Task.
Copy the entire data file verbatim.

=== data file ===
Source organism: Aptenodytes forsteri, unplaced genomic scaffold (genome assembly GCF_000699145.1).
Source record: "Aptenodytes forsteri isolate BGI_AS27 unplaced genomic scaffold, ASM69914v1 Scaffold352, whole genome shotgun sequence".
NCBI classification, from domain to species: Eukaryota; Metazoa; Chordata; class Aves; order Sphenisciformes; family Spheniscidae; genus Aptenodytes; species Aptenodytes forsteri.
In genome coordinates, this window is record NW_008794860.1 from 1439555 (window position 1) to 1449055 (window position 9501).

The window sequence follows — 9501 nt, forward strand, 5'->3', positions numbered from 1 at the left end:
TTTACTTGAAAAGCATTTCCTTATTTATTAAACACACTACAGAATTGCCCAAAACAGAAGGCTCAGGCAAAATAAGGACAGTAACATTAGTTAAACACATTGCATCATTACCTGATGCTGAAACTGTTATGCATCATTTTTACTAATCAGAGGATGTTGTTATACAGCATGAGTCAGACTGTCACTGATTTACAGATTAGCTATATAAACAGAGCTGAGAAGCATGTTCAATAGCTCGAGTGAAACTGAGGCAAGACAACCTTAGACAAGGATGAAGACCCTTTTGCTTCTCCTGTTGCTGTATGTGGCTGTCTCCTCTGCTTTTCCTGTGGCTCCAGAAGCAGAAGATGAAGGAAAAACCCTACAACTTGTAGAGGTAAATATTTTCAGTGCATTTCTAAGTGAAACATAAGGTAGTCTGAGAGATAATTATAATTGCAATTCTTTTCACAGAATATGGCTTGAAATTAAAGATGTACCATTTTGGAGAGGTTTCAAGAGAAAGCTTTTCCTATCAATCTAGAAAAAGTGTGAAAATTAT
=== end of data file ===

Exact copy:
Source organism: Aptenodytes forsteri, unplaced genomic scaffold (genome assembly GCF_000699145.1).
Source record: "Aptenodytes forsteri isolate BGI_AS27 unplaced genomic scaffold, ASM69914v1 Scaffold352, whole genome shotgun sequence".
NCBI classification, from domain to species: Eukaryota; Metazoa; Chordata; class Aves; order Sphenisciformes; family Spheniscidae; genus Aptenodytes; species Aptenodytes forsteri.
In genome coordinates, this window is record NW_008794860.1 from 1439555 (window position 1) to 1449055 (window position 9501).

The window sequence follows — 9501 nt, forward strand, 5'->3', positions numbered from 1 at the left end:
TTTACTTGAAAAGCATTTCCTTATTTATTAAACACACTACAGAATTGCCCAAAACAGAAGGCTCAGGCAAAATAAGGACAGTAACATTAGTTAAACACATTGCATCATTACCTGATGCTGAAACTGTTATGCATCATTTTTACTAATCAGAGGATGTTGTTATACAGCATGAGTCAGACTGTCACTGATTTACAGATTAGCTATATAAACAGAGCTGAGAAGCATGTTCAATAGCTCGAGTGAAACTGAGGCAAGACAACCTTAGACAAGGATGAAGACCCTTTTGCTTCTCCTGTTGCTGTATGTGGCTGTCTCCTCTGCTTTTCCTGTGGCTCCAGAAGCAGAAGATGAAGGAAAAACCCTACAACTTGTAGAGGTAAATATTTTCAGTGCATTTCTAAGTGAAACATAAGGTAGTCTGAGAGATAATTATAATTGCAATTCTTTTCACAGAATATGGCTTGAAATTAAAGATGTACCATTTTGGAGAGGTTTCAAGAGAAAGCTTTTCCTATCAATCTAGAAAAAGTGTGAAAATTAT